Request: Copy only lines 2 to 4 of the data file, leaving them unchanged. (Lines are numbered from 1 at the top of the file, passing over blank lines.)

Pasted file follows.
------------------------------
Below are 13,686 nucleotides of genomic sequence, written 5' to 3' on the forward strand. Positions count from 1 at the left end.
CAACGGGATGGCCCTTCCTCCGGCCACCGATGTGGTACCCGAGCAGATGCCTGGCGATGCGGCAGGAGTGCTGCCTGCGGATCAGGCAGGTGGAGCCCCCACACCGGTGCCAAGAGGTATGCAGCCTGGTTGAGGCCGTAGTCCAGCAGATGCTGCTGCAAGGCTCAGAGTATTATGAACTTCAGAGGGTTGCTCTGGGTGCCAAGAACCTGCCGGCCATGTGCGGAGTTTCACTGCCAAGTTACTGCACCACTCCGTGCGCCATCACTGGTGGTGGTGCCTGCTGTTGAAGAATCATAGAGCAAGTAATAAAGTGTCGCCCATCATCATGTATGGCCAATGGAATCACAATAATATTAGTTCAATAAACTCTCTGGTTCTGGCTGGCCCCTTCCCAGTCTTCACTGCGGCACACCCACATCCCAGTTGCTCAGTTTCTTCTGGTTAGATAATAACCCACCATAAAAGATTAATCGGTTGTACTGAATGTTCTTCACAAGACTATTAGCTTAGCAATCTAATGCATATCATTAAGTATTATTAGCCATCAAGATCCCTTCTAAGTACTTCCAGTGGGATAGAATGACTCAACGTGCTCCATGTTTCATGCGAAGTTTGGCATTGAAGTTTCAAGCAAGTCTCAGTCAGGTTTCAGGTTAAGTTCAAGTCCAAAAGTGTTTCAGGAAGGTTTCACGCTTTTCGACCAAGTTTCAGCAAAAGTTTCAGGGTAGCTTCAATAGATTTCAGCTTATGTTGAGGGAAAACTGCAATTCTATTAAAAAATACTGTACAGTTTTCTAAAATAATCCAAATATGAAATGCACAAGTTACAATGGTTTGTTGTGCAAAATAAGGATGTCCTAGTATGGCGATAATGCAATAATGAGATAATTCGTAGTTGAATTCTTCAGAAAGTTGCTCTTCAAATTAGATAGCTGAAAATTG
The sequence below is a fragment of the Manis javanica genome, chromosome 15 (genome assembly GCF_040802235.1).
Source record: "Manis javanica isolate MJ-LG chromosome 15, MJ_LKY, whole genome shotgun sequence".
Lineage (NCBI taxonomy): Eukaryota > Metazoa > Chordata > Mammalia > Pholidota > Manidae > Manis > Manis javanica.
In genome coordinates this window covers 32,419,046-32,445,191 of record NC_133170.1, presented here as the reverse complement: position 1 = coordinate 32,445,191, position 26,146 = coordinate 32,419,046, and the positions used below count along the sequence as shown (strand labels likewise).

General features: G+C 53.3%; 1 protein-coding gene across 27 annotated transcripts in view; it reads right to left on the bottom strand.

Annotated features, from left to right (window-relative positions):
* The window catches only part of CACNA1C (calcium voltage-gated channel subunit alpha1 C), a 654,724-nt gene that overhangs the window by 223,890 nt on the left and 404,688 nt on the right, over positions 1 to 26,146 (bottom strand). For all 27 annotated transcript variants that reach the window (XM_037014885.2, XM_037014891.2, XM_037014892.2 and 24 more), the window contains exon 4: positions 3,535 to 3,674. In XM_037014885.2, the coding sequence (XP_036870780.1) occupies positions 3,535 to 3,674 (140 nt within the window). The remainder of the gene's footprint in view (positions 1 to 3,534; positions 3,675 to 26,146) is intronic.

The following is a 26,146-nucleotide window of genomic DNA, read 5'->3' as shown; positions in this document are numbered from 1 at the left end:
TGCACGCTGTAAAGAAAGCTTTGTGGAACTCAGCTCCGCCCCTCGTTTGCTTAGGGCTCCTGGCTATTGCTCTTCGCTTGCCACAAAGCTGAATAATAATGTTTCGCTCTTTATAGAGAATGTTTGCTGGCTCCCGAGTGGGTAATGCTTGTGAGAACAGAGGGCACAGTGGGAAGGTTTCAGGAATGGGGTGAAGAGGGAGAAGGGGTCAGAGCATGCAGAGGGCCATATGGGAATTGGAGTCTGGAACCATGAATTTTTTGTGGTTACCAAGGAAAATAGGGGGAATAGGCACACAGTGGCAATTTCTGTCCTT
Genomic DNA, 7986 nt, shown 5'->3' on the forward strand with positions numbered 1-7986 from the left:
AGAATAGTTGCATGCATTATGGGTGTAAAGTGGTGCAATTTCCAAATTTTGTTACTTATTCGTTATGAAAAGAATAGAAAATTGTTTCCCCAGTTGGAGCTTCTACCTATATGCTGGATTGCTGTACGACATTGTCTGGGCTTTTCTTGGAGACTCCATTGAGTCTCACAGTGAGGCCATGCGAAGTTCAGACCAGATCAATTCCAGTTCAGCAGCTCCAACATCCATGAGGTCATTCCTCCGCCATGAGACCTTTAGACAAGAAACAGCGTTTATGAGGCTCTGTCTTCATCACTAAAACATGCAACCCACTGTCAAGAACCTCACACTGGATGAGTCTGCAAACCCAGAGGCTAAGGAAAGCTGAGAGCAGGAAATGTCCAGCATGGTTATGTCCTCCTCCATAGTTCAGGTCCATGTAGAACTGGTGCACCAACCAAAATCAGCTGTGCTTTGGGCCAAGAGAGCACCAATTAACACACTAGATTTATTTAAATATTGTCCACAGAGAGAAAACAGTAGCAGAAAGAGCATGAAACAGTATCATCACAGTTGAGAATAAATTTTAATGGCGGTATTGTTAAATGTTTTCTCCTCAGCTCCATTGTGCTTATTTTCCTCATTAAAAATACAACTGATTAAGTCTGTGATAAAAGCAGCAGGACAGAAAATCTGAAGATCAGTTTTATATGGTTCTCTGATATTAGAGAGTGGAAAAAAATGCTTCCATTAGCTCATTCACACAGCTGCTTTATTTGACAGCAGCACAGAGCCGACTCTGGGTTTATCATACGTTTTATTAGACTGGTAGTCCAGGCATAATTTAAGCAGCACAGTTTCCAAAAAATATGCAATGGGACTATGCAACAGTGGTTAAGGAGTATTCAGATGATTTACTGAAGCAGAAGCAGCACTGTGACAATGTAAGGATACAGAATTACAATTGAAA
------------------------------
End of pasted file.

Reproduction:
CAACGGGATGGCCCTTCCTCCGGCCACCGATGTGGTACCCGAGCAGATGCCTGGCGATGCGGCAGGAGTGCTGCCTGCGGATCAGGCAGGTGGAGCCCCCACACCGGTGCCAAGAGGTATGCAGCCTGGTTGAGGCCGTAGTCCAGCAGATGCTGCTGCAAGGCTCAGAGTATTATGAACTTCAGAGGGTTGCTCTGGGTGCCAAGAACCTGCCGGCCATGTGCGGAGTTTCACTGCCAAGTTACTGCACCACTCCGTGCGCCATCACTGGTGGTGGTGCCTGCTGTTGAAGAATCATAGAGCAAGTAATAAAGTGTCGCCCATCATCATGTATGGCCAATGGAATCACAATAATATTAGTTCAATAAACTCTCTGGTTCTGGCTGGCCCCTTCCCAGTCTTCACTGCGGCACACCCACATCCCAGTTGCTCAGTTTCTTCTGGTTAGATAATAACCCACCATAAAAGATTAATCGGTTGTACTGAATGTTCTTCACAAGACTATTAGCTTAGCAATCTAATGCATATCATTAAGTATTATTAGCCATCAAGATCCCTTCTAAGTACTTCCAGTGGGATAGAATGACTCAACGTGCTCCATGTTTCATGCGAAGTTTGGCATTGAAGTTTCAAGCAAGTCTCAGTCAGGTTTCAGGTTAAGTTCAAGTCCAAAAGTGTTTCAGGAAGGTTTCACGCTTTTCGACCAAGTTTCAGCAAAAGTTTCAGGGTAGCTTCAATAGATTTCAGCTTATGTTGAGGGAAAACTGCAATTCTATTAAAAAATACTGTACAGTTTTCTAAAATAATCCAAATATGAAATGCACAAGTTACAATGGTTTGTTGTGCAAAATAAGGATGTCCTAGTATGGCGATAATGCAATAATGAGATAATTCGTAGTTGAATTCTTCAGAAAGTTGCTCTTCAAATTAGATAGCTGAAAATTG
The sequence below is a fragment of the Manis javanica genome, chromosome 15 (genome assembly GCF_040802235.1).
Source record: "Manis javanica isolate MJ-LG chromosome 15, MJ_LKY, whole genome shotgun sequence".